For heterosexual couples, marital presumption of parentage in California is relatively simple: The law assumes that the spouse of a biological mother is also a child’s parent. However, the legal application of such laws can be unclear for same-sex couples. If you’re in a same-sex marriage, it’s important to know what marital presumption of parenthood means for you.
Historical basis of parentage
In the past, marital presumption of parentage was partly rooted in the assumption that a woman’s husband was the biological father of her child. In addition, the law stated that parents have numerous rights and responsibilities. It would be impractical to make each husband prove that he deserves parental rights, so it was simpler to grant such rights by merit of marriage to the mother.
Why same-sex presumption of parentage matters
For same-sex couples, determining legal parentage may not be so straightforward. Marital presumption of parentage is extremely important when it comes to the following situations:
- If a U.S. citizen is not the biological parent of their spouse’s child, their child may not receive U.S. citizenship.
- In a divorce, marital presumption of parentage makes it easier for the non-birthing spouse to seek custody whether full or shared.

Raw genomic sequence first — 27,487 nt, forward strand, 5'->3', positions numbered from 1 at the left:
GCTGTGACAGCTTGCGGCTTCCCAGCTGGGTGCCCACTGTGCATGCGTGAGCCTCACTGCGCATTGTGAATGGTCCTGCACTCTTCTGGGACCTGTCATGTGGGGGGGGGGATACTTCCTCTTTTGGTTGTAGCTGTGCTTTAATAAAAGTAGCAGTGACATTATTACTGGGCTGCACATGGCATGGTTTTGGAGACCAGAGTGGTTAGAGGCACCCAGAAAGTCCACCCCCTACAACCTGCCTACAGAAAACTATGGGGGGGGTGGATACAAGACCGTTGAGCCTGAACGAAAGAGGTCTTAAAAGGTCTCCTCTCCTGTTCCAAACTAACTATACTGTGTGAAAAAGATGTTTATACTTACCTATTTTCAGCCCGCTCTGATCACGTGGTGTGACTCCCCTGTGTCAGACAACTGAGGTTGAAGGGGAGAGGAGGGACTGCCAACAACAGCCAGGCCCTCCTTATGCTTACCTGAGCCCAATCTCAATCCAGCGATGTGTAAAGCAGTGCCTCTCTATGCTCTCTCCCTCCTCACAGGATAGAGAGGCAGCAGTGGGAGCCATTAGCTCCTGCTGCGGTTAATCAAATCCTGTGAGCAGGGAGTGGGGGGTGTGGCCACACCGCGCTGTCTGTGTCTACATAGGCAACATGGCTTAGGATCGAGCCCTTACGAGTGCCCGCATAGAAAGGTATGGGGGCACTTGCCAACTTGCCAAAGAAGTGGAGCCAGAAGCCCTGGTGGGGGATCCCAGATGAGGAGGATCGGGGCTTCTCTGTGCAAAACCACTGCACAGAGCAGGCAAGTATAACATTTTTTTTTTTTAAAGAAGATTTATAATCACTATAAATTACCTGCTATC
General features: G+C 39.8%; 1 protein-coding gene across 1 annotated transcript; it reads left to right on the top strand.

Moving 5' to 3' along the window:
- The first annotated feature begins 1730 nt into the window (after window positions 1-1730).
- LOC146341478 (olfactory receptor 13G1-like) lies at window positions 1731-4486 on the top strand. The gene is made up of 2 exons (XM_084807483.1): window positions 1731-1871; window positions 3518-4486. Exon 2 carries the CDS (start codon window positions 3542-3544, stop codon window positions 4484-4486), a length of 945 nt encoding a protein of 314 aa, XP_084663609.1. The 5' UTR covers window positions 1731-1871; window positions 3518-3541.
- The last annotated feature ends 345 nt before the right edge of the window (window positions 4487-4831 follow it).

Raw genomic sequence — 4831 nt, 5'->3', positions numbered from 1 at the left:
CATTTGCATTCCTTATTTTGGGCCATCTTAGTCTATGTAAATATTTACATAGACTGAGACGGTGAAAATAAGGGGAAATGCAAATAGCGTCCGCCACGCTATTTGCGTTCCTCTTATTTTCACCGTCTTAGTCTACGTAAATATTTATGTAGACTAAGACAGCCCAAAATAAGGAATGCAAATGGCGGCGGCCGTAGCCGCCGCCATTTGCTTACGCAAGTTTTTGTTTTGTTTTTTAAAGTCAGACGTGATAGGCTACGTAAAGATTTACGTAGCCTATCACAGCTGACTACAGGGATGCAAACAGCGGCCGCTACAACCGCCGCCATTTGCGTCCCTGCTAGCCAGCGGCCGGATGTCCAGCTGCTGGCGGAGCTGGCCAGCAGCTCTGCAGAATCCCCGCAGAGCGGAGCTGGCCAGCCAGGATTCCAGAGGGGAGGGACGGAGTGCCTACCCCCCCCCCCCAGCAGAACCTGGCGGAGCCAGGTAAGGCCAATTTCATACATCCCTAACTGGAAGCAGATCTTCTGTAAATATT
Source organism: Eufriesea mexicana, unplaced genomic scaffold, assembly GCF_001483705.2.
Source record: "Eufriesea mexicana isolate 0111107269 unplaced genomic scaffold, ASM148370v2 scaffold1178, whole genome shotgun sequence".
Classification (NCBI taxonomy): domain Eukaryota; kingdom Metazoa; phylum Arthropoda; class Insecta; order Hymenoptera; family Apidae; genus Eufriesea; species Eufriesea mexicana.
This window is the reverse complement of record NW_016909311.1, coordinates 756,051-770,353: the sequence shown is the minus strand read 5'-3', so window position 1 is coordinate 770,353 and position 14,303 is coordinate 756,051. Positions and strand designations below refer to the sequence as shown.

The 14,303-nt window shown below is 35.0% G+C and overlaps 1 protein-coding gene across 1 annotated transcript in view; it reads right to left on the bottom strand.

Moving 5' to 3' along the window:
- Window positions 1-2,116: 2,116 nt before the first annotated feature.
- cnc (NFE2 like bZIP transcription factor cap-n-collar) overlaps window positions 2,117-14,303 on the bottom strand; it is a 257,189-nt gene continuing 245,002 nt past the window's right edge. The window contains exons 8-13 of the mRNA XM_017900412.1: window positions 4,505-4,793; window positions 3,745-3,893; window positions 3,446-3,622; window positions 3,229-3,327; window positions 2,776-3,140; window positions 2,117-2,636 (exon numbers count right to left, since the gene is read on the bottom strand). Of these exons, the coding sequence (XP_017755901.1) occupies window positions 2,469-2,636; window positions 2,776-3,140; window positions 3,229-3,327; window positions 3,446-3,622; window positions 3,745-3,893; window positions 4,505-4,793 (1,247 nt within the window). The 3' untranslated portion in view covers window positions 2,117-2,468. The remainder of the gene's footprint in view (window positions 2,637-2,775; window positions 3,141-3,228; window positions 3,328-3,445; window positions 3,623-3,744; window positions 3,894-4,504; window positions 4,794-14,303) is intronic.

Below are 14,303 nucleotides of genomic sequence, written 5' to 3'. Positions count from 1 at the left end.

Current application of laws
The Supreme Court’s Obergefell decision states that same-sex couples deserve all the same marital rights as opposite-sex couples. This implies that marital presumption of parentage should be available to married couples regardless of biology. Subsequent Supreme Court decisions have clarified and reinforced this right.
Unfortunately, not every law has caught up. For example, the Immigration and Nationality Act doesn’t automatically recognize parentage without a biological link. If you’re experiencing problems asserting your rights in relation to marital presumption of parentage, you might find a family law attorney helpful.